As a self-described ‘post-Lonely Planet’ traveller, I’ve been searching for new praxes of global adventure that make good excuses to run amok. For the months of January and February I toured Lisbon, Madrid, Modena, Bologna, Split, Belgrade, and Berlin, trying to understand their local hackerspaces. An example I was particulary fond of was Haklab Belgrade. Lessons to bring back to my budding Sudo Room hackerspace were abound there. I most thoroughly enjoyed the recounting and education about the former Yugoslavia and pontifications about that history affects modern organizing.
Existing not in commercial space at all, but a donated first-floor apartment, Hacklab, if used for it’s orginal intention, would be warming, showering, and dishwashing the everyday lives of at most 2 Serbian citizens.
It’s been traditional recently to hold Wikipedia Loves Libraries events during Open Access Week, and I fully support the practice. What’s also been traditional in a way that I wanted to change was the editathon format for those events. After scrunching my mind to brainstorm new experimental ways of holding these trainings and celebrations, I came up with Open Access Wikipedia Challenge. The challenge is to embed media that was harvested from Open Access journals in Wikipedia, and I created a special edition barnstar for completing it. This challenge is totally friendly to newbies and librarians as it includes over 1 hour total of six screencast tutorial videos that explain every detail right from the account creation, to transclusion, and each module has waypoint challenges.… Read the rest
We’ve heard that Wikipedia might be able to predict the Vice President, but what about the honcho himself? Using a combination of Python, R, and Wikipedia version histroy, I’ve delved inside the hivemind and emerged with some graphs that might have the answer. So without further ado, let’s try and predict the upcoming U.S. election.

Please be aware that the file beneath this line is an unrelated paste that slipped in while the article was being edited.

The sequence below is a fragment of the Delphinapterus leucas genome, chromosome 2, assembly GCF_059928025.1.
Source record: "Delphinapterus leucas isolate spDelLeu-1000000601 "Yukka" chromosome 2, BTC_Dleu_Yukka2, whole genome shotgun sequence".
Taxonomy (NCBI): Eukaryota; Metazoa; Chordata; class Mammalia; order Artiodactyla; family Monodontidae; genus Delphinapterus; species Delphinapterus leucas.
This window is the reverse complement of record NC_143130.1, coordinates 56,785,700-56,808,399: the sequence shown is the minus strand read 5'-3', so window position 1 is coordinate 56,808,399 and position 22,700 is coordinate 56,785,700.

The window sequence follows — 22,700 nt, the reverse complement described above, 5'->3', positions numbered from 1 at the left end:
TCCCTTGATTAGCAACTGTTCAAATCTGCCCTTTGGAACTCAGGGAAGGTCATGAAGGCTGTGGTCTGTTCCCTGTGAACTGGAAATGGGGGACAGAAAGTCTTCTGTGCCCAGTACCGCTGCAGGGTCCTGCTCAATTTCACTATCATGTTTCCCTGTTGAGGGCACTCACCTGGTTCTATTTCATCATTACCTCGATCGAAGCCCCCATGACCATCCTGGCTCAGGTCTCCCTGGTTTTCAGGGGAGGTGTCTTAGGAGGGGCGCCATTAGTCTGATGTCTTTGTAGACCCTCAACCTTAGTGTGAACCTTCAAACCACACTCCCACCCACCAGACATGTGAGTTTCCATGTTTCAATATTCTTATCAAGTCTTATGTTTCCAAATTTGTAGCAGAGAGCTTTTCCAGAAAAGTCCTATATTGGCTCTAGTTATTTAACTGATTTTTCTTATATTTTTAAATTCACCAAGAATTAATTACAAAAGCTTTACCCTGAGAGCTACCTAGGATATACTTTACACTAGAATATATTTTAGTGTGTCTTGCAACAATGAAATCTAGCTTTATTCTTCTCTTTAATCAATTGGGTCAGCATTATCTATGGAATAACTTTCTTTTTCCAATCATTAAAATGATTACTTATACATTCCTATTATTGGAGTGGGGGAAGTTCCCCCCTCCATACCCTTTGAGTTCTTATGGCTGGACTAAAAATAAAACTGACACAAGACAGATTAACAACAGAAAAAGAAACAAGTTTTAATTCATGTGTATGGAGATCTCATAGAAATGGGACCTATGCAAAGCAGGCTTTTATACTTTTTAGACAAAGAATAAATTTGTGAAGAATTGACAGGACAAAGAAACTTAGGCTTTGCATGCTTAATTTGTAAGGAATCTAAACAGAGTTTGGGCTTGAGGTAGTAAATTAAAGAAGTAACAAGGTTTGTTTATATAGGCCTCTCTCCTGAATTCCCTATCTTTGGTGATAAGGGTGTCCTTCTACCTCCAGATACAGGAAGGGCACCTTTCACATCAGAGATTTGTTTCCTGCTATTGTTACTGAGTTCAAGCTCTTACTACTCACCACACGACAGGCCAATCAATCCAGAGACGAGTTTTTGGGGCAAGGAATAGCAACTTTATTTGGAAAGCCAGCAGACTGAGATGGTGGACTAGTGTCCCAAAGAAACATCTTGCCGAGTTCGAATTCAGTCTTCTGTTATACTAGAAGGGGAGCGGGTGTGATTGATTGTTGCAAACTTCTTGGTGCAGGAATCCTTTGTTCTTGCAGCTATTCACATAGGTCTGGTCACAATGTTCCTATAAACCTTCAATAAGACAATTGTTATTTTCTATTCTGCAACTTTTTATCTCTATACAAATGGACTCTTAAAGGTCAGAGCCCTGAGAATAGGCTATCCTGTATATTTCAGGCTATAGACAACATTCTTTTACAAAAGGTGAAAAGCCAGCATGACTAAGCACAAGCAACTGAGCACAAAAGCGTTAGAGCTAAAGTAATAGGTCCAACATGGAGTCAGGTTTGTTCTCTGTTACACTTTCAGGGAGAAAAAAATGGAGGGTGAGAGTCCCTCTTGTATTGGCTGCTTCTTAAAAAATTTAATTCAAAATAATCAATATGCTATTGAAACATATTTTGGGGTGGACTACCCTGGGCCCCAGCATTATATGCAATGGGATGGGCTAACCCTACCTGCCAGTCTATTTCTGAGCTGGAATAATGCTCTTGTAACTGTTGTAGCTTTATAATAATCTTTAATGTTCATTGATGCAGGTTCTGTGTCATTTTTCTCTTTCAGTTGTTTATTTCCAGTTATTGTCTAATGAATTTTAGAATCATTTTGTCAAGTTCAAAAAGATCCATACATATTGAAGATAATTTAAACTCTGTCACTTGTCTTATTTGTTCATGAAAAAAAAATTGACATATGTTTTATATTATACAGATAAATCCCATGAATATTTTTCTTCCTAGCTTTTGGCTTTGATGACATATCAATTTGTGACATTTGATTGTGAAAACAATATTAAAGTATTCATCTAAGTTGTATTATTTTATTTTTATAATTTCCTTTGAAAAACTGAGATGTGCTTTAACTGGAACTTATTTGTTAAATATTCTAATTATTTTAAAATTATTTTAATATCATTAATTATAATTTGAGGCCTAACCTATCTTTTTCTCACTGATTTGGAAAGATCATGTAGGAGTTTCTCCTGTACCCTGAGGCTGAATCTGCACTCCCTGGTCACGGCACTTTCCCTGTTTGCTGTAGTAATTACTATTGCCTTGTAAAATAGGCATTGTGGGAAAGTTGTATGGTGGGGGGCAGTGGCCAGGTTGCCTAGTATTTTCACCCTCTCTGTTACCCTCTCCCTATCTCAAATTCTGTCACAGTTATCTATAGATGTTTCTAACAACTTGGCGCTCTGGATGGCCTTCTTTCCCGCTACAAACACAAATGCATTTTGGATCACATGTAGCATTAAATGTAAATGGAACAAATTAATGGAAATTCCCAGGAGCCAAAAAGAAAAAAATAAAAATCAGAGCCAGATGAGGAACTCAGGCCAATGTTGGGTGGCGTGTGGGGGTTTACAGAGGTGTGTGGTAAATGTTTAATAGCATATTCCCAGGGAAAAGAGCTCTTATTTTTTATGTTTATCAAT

Wikipedia didn’t come to be until after the 2000 elections, so we can’t glean a lot of good data here. And although Bush has basically always outpaced Gore in editor interest, presidents seem to always get a lot more attention after they’re elected as you’ll see.… Read the rest
I am a Wikipedian in Residence which, unsurprisingly, I often have to explain to people what that actually means. Yet, the occupation is on the rise, and I wonder when the day will come when such an explanation is not necessary. I investigated the history of the number of people in this employ while musing at GLAM Camp London, and had this output.
Searching through my draft blogs I find that the earliest is un-annotated, but prophetic collection of quotes I compiled in 2011. They are from Walter Isaacson’s Steve Jobs biography, that too-strong dose of propaganda that turned me off of the mystique of supposedly messianic technology. (Perhaps I don’t give enough weight to the fact that it was the first and last book that I read entirely on a laptop). I admit I was – and still am – wooed by the allure of technolust, but at that moment, I stopped seeing computational progress as a deliverance and started seeing it blunt tool, often overdressed.… Read the rest
Perusing the Jerusalem last night, unwittingly in my Wikipedia sweatshit, I was asked about my donation this year. On the tail of my positive response I richoceted the question. “Yes,” he responded “you had the picture of the cute girl [on the banner].”
Internal measurements of banner ad effectiveness are well examined in the Wikimedia foundation. If it’s found that pictures of attractive young female editors sell donations faster, should that be exploited. Or is sexism for a good cause, still sexism?… Read the rest
“No – your refrigerator is too low-fidelity to be counted as a phonograph: it cannot reproduce sounds at all.” (Hofstadter 406). This retort in Goedel Escher Bach from Achilles to the Tortoise represents the crux of the argument between Zen and the Pragmatist. While Achilles reacts sensibly to the inaudability of the cold plastic disk, isn’t the Tortoise in competition for Zen practitioner of the year?
In my most recent involvement with self-appointed subculture, the Zorba Festival, the nerve centre of all Negev Desert chill-outs, I lost a similar battle but wouldn’t know it until too late. The tent was in fact patchwork canvas over a geodesic dome, the time late, and the attendees personified bric-a-brac.… Read the rest